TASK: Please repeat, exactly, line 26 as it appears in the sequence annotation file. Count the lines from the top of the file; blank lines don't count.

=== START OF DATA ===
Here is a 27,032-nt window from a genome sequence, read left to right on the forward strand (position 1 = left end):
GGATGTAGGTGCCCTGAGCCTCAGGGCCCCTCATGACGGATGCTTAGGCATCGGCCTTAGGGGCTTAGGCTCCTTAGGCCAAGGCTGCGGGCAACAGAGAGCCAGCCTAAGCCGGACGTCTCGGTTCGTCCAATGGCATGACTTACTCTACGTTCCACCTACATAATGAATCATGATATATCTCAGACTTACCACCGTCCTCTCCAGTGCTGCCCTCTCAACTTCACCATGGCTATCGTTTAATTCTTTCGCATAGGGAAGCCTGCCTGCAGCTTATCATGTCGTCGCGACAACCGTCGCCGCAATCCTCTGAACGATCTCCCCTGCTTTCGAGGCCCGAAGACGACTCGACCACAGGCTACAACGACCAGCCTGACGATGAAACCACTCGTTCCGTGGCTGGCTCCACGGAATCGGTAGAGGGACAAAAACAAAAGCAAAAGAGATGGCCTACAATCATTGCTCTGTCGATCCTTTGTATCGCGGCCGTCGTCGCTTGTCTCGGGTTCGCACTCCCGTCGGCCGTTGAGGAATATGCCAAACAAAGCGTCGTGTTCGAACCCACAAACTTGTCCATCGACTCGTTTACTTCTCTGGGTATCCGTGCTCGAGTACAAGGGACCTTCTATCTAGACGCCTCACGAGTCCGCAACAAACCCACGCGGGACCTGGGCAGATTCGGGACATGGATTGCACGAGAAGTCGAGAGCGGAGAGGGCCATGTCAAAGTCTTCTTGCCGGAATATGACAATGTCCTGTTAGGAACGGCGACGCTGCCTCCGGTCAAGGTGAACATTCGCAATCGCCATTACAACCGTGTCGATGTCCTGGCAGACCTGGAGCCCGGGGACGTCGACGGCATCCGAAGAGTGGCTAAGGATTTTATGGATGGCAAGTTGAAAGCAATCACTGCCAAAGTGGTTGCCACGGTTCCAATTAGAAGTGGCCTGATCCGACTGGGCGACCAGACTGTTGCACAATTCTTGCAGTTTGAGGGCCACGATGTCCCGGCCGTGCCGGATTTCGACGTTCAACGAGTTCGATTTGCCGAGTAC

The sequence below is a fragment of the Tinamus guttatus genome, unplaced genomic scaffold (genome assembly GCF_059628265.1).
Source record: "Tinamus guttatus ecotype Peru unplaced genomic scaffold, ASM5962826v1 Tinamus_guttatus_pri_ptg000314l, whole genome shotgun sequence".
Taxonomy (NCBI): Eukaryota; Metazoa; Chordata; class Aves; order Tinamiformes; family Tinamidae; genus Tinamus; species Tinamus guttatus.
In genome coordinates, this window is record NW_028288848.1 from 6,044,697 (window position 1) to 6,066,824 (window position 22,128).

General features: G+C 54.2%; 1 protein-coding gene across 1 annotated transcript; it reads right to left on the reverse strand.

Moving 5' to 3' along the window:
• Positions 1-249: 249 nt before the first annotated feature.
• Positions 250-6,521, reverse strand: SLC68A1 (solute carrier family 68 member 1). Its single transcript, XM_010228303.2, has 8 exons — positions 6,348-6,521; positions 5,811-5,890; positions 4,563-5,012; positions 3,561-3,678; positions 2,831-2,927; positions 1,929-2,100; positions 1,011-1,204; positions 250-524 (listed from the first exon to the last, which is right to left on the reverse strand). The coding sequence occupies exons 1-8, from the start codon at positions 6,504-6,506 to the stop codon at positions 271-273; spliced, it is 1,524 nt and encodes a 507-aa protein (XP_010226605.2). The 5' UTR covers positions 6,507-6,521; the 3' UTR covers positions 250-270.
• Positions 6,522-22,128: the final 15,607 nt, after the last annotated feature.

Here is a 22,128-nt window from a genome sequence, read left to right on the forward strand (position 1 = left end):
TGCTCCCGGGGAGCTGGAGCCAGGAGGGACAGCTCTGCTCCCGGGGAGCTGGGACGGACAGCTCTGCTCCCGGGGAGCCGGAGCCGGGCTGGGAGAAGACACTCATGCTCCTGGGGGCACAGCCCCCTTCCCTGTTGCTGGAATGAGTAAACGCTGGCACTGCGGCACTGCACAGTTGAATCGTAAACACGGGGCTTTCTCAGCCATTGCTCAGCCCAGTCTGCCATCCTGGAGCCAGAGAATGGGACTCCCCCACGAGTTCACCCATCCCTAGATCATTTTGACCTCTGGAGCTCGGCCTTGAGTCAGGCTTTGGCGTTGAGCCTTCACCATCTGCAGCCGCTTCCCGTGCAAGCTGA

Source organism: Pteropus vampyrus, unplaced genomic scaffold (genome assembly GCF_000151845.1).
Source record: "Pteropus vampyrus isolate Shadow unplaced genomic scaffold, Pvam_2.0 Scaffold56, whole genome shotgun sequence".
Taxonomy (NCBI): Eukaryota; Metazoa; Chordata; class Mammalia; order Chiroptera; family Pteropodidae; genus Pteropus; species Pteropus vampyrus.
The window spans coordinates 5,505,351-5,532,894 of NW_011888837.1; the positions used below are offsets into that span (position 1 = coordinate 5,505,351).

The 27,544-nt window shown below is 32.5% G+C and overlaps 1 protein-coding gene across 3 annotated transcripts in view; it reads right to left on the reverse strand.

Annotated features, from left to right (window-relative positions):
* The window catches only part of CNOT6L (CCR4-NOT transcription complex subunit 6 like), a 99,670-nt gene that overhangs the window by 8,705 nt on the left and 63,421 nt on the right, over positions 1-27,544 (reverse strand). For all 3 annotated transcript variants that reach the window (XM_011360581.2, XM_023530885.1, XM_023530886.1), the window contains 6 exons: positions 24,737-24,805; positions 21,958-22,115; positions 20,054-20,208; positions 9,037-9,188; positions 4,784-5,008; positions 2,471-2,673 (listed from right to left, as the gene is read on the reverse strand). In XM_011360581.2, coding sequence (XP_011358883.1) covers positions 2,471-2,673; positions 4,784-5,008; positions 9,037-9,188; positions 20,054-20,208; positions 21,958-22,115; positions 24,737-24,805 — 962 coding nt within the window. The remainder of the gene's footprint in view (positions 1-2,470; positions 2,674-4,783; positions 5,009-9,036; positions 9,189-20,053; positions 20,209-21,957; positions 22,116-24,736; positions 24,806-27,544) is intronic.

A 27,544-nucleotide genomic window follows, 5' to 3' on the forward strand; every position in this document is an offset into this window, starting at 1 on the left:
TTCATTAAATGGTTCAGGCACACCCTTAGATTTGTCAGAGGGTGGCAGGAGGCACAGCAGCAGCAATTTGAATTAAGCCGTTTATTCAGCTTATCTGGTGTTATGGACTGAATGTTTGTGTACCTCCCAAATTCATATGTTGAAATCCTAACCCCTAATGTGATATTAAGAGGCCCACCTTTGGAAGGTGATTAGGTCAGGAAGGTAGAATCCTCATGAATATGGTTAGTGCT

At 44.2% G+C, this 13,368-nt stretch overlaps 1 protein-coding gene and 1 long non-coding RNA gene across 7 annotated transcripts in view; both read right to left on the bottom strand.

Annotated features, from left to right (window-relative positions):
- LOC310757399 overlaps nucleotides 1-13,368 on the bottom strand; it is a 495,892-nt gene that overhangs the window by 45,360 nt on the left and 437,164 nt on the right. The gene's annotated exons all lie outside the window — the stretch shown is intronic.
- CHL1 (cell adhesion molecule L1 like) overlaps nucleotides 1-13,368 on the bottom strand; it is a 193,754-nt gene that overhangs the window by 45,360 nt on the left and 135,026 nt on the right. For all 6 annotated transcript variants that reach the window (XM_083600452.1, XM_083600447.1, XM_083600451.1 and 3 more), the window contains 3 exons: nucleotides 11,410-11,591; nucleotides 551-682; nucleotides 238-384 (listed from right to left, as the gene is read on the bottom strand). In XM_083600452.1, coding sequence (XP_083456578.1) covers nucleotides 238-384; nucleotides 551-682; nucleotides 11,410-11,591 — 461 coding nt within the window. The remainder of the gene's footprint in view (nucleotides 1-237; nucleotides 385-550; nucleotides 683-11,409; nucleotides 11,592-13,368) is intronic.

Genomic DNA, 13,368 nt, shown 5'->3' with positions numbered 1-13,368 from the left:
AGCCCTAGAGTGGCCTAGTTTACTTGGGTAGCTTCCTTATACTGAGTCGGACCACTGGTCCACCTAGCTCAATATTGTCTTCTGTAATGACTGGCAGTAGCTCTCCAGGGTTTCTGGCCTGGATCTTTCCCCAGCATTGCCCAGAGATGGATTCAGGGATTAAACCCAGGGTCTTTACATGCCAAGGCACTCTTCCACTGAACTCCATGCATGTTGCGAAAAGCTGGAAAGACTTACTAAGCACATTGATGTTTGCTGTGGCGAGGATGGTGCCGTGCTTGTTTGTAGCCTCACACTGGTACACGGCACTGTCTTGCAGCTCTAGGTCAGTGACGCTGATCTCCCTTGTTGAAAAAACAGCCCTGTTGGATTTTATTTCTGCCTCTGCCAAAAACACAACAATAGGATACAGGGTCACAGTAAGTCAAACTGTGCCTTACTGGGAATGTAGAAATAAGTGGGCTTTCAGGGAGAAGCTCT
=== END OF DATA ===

- CHL1 (cell adhesion molecule L1 like) overlaps nucleotides 1-13,368 on the bottom strand; it is a 193,754-nt gene that overhangs the window by 45,360 nt on the left and 135,026 nt on the right. For all 6 annotated transcript variants that reach the window (XM_083600452.1, XM_083600447.1, XM_083600451.1 and 3 more), the window contains 3 exons: nucleotides 11,410-11,591; nucleotides 551-682; nucleotides 238-384 (listed from right to left, as the gene is read on the bottom strand). In XM_083600452.1, coding sequence (XP_083456578.1) covers nucleotides 238-384; nucleotides 551-682; nucleotides 11,410-11,591 — 461 coding nt within the window. The remainder of the gene's footprint in view (nucleotides 1-237; nucleotides 385-550; nucleotides 683-11,409; nucleotides 11,592-13,368) is intronic.